The art of Gift Giving

With the prelude to the annual festivities of Christmas comes that beneficent yet arduous task: present buying. It provokes in me a profound ambivalence. The personal reward that comes from finding something that will bring pleasure to a loved one is tempered by a unique stress and anxiety – but will they like it? And, more importantly, will they no longer like me if they don’t?

Elsie Powell, Cats Cartoon - Original early 20th-century pen & ink drawing

 Elsie Powell, early 20th-century Cats Cartoon - Somerset & Wood Fine Art

It seems to me that gift giving is at its most rewarding when it is most meaningful, and this is why when giving forms of art – books, music, films, pictures – the stakes are high.

In some respects, choosing a gift is a test of how well we know the recipient. Not only do we want to please them, we want to impress them with how well we know their tastes and desires: in short, how much we care.

At Somerset & Wood, dealing in art and the artefacts of material culture, the objects we encounter often tell a story about the lives of their creators and owners. One of the most intimate examples of creative gift giving is the commonplace books of the 19th and early 20th centuries.

                   Commonplace Book    Commonplace Book

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Young women in particular would collect the contributions of their family, friends and acquaintances in the form of poetry, proverbs and small drawings. We have come across a number of these charming books, and the content is often moralising in theme. Poems such as “What is love”, “How to Live” and “What is a friend” immortalise their authors on the page and communicate to the recipient the values of friendship and love.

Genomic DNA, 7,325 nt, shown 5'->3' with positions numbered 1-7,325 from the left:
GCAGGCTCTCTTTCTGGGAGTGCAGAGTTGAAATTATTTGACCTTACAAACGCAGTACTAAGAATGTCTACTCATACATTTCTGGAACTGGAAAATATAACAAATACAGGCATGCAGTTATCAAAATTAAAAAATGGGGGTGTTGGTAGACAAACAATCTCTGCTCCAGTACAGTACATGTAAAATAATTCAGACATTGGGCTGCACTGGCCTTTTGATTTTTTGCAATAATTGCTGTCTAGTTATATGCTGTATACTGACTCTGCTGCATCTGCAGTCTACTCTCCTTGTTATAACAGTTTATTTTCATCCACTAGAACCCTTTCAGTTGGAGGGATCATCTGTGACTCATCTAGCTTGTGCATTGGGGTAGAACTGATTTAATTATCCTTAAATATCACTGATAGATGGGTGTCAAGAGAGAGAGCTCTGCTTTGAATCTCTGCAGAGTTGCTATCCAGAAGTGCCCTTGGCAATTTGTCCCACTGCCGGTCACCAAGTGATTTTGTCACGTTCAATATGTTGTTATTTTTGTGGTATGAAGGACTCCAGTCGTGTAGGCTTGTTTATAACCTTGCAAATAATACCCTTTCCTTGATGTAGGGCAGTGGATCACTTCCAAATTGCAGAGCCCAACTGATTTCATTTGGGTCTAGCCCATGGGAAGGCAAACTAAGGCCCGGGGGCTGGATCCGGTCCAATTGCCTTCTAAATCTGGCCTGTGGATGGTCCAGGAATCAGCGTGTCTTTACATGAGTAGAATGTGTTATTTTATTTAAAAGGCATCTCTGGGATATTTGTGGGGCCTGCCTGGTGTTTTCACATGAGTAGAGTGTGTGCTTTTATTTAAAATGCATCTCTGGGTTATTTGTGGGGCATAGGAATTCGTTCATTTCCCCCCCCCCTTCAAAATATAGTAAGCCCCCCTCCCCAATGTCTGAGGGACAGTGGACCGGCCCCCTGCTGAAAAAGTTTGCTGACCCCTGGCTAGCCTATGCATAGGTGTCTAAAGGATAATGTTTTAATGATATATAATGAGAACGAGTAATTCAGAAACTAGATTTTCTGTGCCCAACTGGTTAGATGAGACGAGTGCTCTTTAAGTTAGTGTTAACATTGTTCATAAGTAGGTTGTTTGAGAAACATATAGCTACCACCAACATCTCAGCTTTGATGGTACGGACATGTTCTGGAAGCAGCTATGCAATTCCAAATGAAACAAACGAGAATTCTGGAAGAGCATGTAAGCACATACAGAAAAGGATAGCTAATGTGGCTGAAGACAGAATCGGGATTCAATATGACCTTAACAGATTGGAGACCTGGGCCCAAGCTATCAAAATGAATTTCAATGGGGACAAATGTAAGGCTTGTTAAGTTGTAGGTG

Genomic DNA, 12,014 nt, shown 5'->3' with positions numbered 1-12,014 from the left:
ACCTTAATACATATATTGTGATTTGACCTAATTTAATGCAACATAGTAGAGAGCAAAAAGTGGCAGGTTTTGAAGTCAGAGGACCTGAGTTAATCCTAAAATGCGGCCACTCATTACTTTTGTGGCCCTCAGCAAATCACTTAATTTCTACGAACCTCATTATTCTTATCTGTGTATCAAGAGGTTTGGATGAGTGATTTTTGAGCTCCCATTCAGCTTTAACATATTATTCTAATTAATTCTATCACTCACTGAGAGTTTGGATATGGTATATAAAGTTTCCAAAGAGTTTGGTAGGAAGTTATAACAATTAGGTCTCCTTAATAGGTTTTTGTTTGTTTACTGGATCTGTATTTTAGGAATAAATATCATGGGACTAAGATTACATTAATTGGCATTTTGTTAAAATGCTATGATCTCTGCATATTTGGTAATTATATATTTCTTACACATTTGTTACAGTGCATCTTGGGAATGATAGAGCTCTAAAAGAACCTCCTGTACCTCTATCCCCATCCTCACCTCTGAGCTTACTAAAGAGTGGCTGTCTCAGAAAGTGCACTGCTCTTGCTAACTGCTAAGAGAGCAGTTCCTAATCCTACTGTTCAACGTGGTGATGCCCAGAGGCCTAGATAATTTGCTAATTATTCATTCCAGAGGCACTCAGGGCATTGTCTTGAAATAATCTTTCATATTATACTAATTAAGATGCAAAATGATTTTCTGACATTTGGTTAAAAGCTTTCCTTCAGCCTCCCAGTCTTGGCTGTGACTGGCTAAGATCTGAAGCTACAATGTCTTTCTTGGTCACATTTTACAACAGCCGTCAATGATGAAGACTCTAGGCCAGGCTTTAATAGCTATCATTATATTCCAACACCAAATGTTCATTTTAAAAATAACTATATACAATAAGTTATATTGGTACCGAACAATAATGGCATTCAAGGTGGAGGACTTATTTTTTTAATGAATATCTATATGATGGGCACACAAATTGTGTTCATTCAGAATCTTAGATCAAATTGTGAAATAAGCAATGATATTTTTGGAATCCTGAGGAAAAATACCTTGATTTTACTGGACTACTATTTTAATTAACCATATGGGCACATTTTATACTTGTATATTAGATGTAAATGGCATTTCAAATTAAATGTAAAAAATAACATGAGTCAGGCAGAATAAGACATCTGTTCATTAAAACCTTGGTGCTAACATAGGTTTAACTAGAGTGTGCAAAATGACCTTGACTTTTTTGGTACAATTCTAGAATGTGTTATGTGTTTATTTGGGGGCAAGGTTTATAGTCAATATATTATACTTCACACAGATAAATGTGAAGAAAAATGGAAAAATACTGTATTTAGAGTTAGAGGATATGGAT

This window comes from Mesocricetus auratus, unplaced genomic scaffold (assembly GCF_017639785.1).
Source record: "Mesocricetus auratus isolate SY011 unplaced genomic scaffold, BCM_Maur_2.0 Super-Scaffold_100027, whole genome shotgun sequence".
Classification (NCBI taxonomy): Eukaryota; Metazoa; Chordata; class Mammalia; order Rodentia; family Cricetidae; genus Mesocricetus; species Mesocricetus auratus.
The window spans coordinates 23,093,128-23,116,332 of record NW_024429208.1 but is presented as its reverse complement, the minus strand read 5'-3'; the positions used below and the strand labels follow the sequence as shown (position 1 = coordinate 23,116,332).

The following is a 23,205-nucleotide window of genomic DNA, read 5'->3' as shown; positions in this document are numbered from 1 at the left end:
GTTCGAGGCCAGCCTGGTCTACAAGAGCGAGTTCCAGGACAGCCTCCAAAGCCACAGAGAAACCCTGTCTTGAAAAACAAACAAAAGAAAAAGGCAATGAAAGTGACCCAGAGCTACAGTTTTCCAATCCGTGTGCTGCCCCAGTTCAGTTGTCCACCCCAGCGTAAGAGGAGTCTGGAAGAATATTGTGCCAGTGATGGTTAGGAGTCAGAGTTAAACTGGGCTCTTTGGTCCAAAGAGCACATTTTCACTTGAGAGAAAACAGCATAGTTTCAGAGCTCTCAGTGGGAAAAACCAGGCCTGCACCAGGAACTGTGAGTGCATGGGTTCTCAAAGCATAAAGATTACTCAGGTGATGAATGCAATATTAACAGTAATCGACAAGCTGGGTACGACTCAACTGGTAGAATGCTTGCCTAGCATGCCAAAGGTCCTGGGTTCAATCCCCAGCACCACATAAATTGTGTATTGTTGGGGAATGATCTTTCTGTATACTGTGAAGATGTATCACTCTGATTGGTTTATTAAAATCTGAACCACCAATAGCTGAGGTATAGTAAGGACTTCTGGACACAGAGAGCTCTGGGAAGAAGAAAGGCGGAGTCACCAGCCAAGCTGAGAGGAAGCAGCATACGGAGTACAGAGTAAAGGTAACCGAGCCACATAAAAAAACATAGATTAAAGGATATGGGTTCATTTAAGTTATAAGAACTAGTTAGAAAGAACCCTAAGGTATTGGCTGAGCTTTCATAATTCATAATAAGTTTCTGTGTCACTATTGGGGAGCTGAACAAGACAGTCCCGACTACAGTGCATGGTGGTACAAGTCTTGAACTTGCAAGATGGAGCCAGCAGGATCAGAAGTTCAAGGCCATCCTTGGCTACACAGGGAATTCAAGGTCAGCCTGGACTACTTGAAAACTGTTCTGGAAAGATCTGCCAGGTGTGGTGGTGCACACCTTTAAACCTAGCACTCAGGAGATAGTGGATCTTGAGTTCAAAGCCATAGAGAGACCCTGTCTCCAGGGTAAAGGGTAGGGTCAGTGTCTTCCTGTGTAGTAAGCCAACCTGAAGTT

From 1886 Nurse's Album                                            From 1902 Album

    

  From 1921 St Brandon's Student Album               From 1917 First World War Album

In the art world the lines between private and public consumption are often fluid, and whilst art can be used in personal transactions such as these, it can also become public currency. Picasso famously exploited the idea that small artworks may be exchanged for goods as a form of payment. The story goes that when the time came to pay at the end of a meal in the restaurants of Paris, rather than parting with cash, he would draw a quick sketch on a napkin or placemat.

Pablo Picasso, Dachsund, Pen on paper napkin

Damien Hirst, known for being commercially canny and seeing the value of his art as part of the works themselves, has said, "I think art's the greatest currency in the world. Gold, diamonds, art -- I think they are equal ... I think it's a great thing to invest in."

The timelessness of art is part of what makes it so valuable as currency or gift – its value, rather than being intrinsic to its material, is locked within it as an unique expression of ideas. The great bequests to museums and galleries, helping to build superlative national collections of art, are evidence of the infinite cultural value of art and its continuing role in acquisition and exchange.

I find that giving, on a personal level, always contains the conundrum: is it possible to put one’s own tastes aside and chose a gift purely on supposing the recipients tastes? Perhaps things are never this simple, and in fact, it is the coincidence of tastes, of shared likes, that we celebrate through gift giving, an unspoken nod towards complicity and mutual understanding of the world.

E.C.W., Robin - Original 1921 watercolour painting

When we chose to give art this Christmas we give a little of ourselves. So - no pressure, choose away, chose wisely, chose generously, and find joy in giving this Christmas. That reminds me, I had better get on with it myself…

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